Transportation. This sector includes auto manufacturers, auto insurance companies, companies working to improve public transportation and companies that provide vehicle-sharing and other innovative models. All rely on data from the Department of Transportation, such as data on recalls and traffic density, as well as data on population trends and energy efficiency from other agencies. Businesses in this sector would benefit from more real-time, structured data, harmonized to make it easier to use data from different states.
Beyond these sector-by-sector recommendations, business participants in the roundtable had an overall message for their government counterparts: Make open data a priority and support it by investing in a modern data infrastructure. The current focus on IT modernization is an opportunity to put new resources into government data systems.
The businesses at the roundtable saw several ways the federal government can make open data more available and actionable. They recommended that the government improve data access through public data inventories, APIs and cloud hosting; improve data quality, including feedback loops from data users; and improve interoperability between federal data sets and across federal, state and local data collections.
“Over the past several years, we have seen significant progress in opening data sets in support of transparency and by having a policy of default open access to government information,” Booz Allen Hamilton Vice President Bryce Pippert said after the Roundtable. “However, there is more work to be done to identify and expose value-producing, granular data resources from our government in support of innovation and economic growth.”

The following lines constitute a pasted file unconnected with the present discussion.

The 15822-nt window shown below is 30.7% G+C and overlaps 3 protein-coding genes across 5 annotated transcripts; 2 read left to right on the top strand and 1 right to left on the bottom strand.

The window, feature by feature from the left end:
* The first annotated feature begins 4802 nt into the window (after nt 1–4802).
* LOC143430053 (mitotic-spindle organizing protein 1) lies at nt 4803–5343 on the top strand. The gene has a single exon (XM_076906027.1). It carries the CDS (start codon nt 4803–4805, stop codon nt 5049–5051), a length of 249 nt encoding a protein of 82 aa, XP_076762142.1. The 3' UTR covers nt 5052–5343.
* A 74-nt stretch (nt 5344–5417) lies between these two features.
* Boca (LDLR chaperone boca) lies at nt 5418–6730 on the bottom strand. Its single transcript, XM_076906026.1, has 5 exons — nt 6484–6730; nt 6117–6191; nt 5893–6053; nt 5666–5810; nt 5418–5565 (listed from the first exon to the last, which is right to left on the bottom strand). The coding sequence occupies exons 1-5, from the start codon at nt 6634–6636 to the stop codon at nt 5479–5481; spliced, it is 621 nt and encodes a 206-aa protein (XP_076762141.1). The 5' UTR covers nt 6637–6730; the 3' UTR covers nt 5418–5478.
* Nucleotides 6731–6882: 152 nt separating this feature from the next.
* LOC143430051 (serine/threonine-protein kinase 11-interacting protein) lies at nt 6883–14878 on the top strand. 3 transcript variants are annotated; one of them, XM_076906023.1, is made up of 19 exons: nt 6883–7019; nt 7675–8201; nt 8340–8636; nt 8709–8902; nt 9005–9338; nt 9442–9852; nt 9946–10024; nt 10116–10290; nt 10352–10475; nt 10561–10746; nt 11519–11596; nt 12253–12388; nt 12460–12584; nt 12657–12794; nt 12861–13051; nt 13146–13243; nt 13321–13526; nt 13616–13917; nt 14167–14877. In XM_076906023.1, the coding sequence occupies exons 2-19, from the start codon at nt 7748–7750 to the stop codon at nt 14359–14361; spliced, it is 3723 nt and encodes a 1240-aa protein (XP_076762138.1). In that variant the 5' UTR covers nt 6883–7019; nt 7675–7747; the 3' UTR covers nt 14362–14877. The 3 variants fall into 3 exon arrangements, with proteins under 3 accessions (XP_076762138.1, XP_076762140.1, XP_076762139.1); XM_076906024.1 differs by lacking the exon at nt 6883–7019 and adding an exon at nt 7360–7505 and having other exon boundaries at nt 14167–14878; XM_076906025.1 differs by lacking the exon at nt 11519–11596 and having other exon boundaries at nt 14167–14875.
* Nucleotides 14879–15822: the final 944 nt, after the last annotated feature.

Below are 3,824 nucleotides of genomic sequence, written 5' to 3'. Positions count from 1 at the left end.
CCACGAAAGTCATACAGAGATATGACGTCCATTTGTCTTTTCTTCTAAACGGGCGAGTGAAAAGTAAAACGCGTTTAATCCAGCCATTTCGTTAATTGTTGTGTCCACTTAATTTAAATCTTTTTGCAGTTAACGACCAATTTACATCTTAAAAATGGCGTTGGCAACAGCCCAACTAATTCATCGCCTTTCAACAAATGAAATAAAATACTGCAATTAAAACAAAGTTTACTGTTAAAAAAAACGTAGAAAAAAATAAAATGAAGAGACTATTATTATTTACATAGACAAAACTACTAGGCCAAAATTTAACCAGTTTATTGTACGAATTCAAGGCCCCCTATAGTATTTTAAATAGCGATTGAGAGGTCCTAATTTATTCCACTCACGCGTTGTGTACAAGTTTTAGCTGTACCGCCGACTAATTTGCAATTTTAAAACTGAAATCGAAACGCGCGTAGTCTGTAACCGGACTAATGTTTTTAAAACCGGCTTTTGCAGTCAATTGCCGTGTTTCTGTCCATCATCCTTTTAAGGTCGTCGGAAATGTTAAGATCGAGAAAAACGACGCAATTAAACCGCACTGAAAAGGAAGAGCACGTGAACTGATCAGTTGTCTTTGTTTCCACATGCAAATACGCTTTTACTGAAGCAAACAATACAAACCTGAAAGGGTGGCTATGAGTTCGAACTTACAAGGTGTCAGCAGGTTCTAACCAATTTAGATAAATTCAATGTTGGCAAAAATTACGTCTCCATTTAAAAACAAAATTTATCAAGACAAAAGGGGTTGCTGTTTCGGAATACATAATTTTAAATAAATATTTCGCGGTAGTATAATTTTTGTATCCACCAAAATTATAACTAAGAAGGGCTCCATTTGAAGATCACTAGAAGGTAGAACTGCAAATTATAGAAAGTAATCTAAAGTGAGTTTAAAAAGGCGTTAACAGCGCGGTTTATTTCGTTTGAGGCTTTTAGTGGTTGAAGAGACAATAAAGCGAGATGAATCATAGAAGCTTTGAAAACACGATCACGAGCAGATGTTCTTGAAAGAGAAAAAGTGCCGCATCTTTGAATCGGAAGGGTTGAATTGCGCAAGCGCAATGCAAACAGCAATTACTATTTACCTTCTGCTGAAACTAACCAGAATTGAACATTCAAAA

That said, the two dozen companies represented at the roundtable were largely optimistic about the potential of open government data, and the benefit of more dialogue and collaboration between the public and private sectors.
“In today’s digital economy, open data is increasingly critical to fuel economic growth,” said Kathy Conrad, director of digital government at Accenture Federal Services. “With strong government leadership, we can make open data even more accessible and useful to create new industries, new jobs and new solutions to improve quality of life and strengthen businesses across America.”
Joel Gurin is President of the Center for Open Data Enterprise in Washington, D.C. The Center thanks its Open Data Partners, Accenture Federal Services and Booz Allen Hamilton, for supporting the Center’s work on the 2017 Open Data Roundtables.